2020 NFL Schedule Announced With Some Exhilarating Matchups To Come...
The NFL has released its schedule for the 2020 season, with defending champions Kansas City Chiefs due to welcome the Houston Texans on Thursday September 10th.
The game will be a matchup of two MVP-calibre Quarterbacks in Patrick Mahomes and Deshaun Watson and offers the perfect apéritif to begin the season.
Week 1 has further matchups to whet the appetite for the season ahead. Aaron Rodgers takes the Packers into Minnesota to face the Vikings in what will be an early indicator of likely divisional supremacy and the Kyler Murray-led upstart Cardinals will travel to San Francisco to attempt to dethrone the reigning NFC Champions.
There are many other hotly anticipated games on the slate, but nothing will be as closely scrutinised as Tom Brady’s debut for Tampa Bay.
Brady and the Bucs will face an important litmus test of their progress and legitimacy as media-anointed contenders straight out of the gate. They face perennial favourites Drew Brees and the New Orleans Saints in the Louisiana-based Mercedes-Benz Superdome in what could be a potential opener for the ages.
Brady’s profile has seriously boosted the national TV appeal of the Buccaneers. Not even in the Championship winning era of Warren Sapp, Simeon Rice, and Derrick Brooks have Tampa ever had five prime time games in a season.
Some tantalising titbits of the 256-game schedule:
-- Las Vegas has its first showcase in Week 2. The newest NFL city will welcome the Saints on Monday 21st September (01:15 Tues 22nd for UK fans).
-- There are eight teams who have the maximum allowed 5 prime-time games: the New England Patriots, San Francisco 49ers, Los Angeles Rams, Kansas City Chiefs, Tampa Bay Buccaneers, Dallas Cowboys, Baltimore Ravens, and Green Bay Packers.
-- The (hopefully full) 70,240-seater SoFi Stadium; new home to the Los Angeles Chargers and Los Angeles Rams will see its first game in Week 1 as the Dallas Cowboys arrive in town in to face the Rams.
-- Week 3 has a mouth-watering Monday night game as the Chiefs travel to play the Baltimore Ravens in what is many people’s choice as a preview for a potential AFC Championship contest.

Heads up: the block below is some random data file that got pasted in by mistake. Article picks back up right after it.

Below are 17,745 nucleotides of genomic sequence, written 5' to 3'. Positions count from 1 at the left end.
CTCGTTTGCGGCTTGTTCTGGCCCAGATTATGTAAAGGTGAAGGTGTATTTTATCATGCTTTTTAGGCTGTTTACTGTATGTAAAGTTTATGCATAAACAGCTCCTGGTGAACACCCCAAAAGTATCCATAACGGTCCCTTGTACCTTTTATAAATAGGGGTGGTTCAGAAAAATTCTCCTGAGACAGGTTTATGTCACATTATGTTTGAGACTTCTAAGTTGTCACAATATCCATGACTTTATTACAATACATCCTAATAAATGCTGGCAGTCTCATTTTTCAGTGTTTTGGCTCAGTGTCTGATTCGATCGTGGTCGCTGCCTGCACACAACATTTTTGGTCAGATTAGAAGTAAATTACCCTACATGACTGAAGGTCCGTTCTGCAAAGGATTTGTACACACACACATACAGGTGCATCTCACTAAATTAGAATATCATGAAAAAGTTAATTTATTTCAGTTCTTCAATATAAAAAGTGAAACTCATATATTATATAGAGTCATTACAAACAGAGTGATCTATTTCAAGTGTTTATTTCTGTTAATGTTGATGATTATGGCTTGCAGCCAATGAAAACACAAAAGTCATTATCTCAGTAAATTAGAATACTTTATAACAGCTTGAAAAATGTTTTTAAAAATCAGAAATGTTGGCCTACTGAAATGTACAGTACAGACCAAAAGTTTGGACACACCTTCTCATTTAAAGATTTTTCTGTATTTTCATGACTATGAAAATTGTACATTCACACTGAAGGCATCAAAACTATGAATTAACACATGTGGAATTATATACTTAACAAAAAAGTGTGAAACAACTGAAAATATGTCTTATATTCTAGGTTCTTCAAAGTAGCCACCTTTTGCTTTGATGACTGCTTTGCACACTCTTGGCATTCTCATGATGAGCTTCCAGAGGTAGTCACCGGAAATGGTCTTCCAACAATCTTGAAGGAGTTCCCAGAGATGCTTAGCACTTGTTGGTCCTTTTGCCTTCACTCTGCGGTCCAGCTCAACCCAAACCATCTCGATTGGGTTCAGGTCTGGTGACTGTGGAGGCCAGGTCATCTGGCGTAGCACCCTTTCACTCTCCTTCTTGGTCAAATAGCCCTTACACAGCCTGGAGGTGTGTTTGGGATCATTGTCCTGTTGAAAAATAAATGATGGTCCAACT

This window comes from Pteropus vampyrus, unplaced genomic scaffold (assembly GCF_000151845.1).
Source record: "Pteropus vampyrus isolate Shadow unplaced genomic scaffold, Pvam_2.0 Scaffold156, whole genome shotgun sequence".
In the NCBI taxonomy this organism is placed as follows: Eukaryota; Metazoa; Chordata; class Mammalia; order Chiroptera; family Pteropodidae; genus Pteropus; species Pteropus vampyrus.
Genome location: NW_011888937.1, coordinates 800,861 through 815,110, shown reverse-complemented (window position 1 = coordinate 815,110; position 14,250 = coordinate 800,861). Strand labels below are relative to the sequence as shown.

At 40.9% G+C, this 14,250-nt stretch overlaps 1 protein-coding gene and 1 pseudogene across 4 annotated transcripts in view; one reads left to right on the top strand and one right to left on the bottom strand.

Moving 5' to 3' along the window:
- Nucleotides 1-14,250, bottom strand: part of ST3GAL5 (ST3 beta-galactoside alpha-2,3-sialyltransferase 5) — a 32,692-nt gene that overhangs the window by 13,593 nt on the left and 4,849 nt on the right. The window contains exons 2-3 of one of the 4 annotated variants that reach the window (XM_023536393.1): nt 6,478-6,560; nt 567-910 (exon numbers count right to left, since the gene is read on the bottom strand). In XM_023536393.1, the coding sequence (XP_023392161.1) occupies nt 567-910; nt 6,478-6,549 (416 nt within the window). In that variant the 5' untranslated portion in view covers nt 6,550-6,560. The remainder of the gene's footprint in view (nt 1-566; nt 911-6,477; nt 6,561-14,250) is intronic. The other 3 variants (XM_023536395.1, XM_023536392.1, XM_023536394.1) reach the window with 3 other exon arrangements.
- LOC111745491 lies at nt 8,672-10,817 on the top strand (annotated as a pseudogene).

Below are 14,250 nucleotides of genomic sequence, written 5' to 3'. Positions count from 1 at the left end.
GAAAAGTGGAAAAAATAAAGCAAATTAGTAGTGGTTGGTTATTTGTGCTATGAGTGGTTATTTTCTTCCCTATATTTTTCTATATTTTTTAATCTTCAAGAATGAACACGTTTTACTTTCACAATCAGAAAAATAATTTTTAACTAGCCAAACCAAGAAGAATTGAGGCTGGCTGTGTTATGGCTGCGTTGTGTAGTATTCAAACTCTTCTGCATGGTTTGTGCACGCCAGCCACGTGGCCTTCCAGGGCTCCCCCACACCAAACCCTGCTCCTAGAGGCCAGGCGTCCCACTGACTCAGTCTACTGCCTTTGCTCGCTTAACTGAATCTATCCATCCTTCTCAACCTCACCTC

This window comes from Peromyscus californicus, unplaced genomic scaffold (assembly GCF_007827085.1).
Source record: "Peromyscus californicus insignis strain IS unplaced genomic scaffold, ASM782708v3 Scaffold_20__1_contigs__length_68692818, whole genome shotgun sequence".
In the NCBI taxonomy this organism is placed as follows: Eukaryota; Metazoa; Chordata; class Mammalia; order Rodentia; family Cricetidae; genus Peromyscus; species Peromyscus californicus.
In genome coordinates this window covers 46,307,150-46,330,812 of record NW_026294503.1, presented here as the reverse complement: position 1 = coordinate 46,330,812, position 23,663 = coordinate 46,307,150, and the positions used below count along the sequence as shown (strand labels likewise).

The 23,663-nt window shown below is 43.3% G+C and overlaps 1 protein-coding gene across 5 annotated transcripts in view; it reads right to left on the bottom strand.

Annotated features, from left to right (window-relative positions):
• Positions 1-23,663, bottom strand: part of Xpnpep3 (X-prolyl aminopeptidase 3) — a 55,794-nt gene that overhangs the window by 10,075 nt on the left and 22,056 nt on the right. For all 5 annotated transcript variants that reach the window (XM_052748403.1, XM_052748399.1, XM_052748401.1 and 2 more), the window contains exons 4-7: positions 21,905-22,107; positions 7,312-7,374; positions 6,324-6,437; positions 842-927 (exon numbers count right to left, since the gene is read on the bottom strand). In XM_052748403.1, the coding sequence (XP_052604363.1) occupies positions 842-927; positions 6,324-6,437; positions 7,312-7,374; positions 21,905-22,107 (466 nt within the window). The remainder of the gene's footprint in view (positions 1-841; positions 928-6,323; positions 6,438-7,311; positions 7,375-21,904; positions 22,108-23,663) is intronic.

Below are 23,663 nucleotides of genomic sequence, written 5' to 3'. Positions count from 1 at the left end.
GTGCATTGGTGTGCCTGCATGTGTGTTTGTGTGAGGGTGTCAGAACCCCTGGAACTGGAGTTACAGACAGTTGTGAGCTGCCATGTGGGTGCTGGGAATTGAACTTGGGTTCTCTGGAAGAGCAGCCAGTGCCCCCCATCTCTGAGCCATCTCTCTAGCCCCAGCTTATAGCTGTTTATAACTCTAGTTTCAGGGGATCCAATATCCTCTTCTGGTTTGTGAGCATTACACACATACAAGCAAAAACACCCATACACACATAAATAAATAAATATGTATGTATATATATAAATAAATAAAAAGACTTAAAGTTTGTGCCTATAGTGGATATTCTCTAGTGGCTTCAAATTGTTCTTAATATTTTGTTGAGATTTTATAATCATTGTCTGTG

-- Week 17 sees the heated rivalry between the Seattle Seahawks and 49ers being played in San Francisco in what could be an NFC West and Conference seed decider.
-- Ditto the above in the AFC as the Tennessee Titans visit Houston to go up against the Texans.
-- The Washington Redskins and Detroit Lions will not play a prime-time game this year.
A further addition to the schedule will see the NFL delivering a present to fans at Yuletide, serving up a Christmas Day treat in New Orleans as the Saints and Vikings do battle in what could have huge ramifications for NFC playoff seedings.
This will also be the first Friday game in 11 years, and only the 10th since the AFL-NFL merger in 1970. The game will be a welcome EastEnders/Dr Who tonic for UK fans on Christmas Day evening as it is due to be staged at 21:30, GMT.
There has also been an increased number of Saturday games added to the schedule, with two Saturday triple-headers due this season. These are set to be in Weeks 15 and 16 and will be flexed to contain matchups that will deliver the best possible drama in the leadup to the playoffs.
Of course, questions abound as to the validity of this schedule due to the COVID-19 pandemic and the NFL assures us that contingencies are in place in case the season does come into question. These include simultaneous future bye weeks for teams who play in Week 2 in case games need to be moved back into said bye weeks, among other plans.
Commissioner Roger Goodell in a statement said that: “…we will continue to make our decisions based on the latest medical and public health advice” and that the NFL will be prepared to make adjustments as necessary to the scheduling.
For now though, as was the case with the NFL Draft, let’s just sit back as fans and enjoy the welcome relief and debate that this schedule release brings as we eagerly anticipate what could be the most unique season of all time.